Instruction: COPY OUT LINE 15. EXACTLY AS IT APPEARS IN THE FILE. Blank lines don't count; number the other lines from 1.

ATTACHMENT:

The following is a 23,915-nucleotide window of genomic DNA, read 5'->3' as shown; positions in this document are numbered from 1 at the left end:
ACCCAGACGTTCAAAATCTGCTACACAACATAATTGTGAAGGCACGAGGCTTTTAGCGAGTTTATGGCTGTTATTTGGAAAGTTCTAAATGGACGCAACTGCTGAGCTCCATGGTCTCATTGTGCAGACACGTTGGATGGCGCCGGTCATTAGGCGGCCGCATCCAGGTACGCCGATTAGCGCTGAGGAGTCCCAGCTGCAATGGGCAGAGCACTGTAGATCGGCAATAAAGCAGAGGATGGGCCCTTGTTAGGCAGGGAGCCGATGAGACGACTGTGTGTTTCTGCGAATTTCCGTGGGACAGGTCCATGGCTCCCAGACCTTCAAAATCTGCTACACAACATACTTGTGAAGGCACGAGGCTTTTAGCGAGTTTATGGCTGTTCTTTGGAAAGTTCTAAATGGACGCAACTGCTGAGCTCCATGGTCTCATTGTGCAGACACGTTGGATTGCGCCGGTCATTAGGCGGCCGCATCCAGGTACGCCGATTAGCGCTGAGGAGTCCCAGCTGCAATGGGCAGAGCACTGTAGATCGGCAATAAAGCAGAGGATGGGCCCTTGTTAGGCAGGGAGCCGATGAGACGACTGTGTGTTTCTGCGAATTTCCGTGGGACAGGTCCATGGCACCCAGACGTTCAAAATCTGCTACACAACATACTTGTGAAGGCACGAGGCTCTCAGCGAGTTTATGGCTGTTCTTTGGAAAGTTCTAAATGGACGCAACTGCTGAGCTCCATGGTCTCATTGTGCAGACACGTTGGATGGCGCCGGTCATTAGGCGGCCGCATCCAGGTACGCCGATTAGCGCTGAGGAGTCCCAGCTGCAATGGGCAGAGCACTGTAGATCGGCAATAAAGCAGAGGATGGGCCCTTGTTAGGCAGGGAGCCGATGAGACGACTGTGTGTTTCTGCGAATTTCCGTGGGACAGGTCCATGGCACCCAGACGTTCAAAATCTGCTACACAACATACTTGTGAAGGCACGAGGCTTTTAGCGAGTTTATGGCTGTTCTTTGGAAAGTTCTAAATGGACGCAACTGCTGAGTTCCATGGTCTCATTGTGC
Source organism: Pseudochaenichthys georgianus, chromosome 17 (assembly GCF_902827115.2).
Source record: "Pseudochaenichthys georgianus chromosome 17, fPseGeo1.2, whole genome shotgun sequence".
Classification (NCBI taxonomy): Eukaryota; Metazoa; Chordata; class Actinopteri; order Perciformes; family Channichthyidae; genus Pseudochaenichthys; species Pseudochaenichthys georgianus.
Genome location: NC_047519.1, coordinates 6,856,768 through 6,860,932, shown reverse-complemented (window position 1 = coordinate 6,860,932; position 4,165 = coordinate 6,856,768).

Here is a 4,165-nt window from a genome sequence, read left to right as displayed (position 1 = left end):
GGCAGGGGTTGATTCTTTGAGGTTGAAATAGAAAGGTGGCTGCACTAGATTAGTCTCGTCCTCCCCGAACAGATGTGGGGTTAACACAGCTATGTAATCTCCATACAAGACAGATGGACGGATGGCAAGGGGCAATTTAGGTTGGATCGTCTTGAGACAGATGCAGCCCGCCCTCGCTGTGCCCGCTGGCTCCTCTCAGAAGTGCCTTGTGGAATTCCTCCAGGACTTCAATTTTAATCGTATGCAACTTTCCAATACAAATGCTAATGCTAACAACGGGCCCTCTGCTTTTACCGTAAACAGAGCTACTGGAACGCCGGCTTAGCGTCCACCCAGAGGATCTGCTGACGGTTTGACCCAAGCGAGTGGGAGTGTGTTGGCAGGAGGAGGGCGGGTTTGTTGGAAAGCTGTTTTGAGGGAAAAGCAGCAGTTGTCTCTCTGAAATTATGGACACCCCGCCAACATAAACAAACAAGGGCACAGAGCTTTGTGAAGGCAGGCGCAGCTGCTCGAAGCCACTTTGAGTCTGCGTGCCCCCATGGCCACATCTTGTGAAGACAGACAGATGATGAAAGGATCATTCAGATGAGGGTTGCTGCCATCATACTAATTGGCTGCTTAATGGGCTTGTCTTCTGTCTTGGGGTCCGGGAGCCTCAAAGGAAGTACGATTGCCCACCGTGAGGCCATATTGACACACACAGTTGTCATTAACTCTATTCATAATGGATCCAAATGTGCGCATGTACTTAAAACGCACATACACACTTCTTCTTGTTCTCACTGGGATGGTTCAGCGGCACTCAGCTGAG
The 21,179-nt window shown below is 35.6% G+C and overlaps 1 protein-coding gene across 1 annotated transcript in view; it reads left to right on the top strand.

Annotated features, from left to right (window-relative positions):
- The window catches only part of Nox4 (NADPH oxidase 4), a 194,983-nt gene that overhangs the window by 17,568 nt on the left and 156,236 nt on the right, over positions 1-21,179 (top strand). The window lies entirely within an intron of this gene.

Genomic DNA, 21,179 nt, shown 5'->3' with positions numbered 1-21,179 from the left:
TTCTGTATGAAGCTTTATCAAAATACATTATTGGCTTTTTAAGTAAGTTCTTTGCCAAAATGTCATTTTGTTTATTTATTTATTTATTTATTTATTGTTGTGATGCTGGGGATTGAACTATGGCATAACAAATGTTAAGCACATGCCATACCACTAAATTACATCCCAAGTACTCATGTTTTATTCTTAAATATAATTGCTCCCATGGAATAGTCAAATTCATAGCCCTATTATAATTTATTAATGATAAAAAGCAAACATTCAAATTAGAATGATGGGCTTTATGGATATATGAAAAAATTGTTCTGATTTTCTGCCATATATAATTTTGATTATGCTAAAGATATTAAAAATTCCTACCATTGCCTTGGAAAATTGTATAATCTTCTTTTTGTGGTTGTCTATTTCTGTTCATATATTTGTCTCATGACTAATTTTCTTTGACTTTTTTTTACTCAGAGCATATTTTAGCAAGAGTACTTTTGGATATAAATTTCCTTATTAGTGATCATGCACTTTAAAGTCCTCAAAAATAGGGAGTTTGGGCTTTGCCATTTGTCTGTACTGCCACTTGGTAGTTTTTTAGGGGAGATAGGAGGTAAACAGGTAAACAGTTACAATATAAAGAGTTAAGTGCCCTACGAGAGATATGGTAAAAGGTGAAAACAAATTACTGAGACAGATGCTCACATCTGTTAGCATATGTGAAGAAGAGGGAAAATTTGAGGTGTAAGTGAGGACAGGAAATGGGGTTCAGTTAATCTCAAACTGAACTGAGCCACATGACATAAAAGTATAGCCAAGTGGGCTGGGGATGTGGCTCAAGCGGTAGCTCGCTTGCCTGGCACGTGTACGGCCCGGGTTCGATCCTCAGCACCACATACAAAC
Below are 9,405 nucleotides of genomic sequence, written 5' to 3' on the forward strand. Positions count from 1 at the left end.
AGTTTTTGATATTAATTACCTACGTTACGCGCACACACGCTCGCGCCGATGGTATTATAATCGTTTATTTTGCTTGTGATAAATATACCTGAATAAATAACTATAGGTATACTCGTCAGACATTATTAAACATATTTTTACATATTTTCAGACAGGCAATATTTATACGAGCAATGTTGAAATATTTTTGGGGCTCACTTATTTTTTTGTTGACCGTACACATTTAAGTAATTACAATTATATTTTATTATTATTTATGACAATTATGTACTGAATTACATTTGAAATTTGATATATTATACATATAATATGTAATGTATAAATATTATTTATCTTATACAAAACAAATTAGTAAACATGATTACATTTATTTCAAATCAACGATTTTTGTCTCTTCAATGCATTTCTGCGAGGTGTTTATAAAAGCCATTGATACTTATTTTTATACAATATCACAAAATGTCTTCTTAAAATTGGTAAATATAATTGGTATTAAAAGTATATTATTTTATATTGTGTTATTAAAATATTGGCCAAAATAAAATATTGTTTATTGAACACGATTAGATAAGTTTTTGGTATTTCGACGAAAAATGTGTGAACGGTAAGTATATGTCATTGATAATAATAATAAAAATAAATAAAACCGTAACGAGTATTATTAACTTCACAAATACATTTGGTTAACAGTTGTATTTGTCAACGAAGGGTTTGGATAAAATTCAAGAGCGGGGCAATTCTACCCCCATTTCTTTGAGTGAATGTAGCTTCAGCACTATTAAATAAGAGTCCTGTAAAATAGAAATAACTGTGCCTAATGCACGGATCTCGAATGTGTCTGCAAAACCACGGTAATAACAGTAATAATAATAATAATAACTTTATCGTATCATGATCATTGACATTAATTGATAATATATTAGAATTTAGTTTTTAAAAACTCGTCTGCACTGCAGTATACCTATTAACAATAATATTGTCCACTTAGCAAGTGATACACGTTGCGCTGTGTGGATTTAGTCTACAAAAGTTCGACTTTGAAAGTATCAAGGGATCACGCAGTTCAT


AGTTTTTGATATTAATTACCTACGTTACGCGCACACACGCTCGCGCCGATGGTATTATAATCGTTTATTTTGCTTGTGATAAATATACCTGAATAAATAACTATAGGTATACTCGTCAGACATTATTAAACATATTTTTACATATTTTCAGACAGGCAATATTTATACGAGCAATGTTGAAATATTTTTGGGGCTCACTTATTTTTTTGTTGACCGTACACATTTAAGTAATTACAATTATATTTTATTATTATTTATGACAATTATGTACTGAATTACATTTGAAATTTGATATATTATACATATAATATGTAATGTATAAATATTATTTATCTTATACAAAACAAATTAGTAAACATGATTACATTTATTTCAAATCAACGATTTTTGTCTCTTCAATGCATTTCTGCGAGGTGTTTATAAAAGCCATTGATACTTATTTTTATACAATATCACAAAATGTCTTCTTAAAATTGGTAAATATAATTGGTATTAAAAGTATATTATTTTATATTGTGTTATTAAAATATTGGCCAAAATAAAATATTGTTTATTGAACACGATTAGATAAGTTTTTGGTATTTCGACGAAAAATGTGTGAACGGTAAGTATATGTCATTGATAATAATAATAAAAATAAATAAAACCGTAACGAGTATTATTAACTTCACAAATACATTTGGTTAACAGTTGTATTTGTCAACGAAGGGTTTGGATAAAATTCAAGAGCGGGGCAATTCTACCCCCATTTCTTTGAGTGAATGTAGCTTCAGCACTATTAAATAAGAGTCCTGTAAAATAGAAATAACTGTGCCTAATGCACGGATCTCGAATGTGTCTGCAAAACCACGGTAATAACAGTAATAATAATAATAATAACTTTATCGTATCATGATCATTGACATTAATTGATAATATATTAGAATTTAGTTTTTAAAAACTCGTCTGCACTGCAGTATACCTATTAACAATAATATTGTCCACTTAGCAAGTGATACACGTTGCGCTGTGTGGATTTAGTCTACAAAAGTTCGACTTTGAAAGTATCAAGGGATCACGCAGTTCAT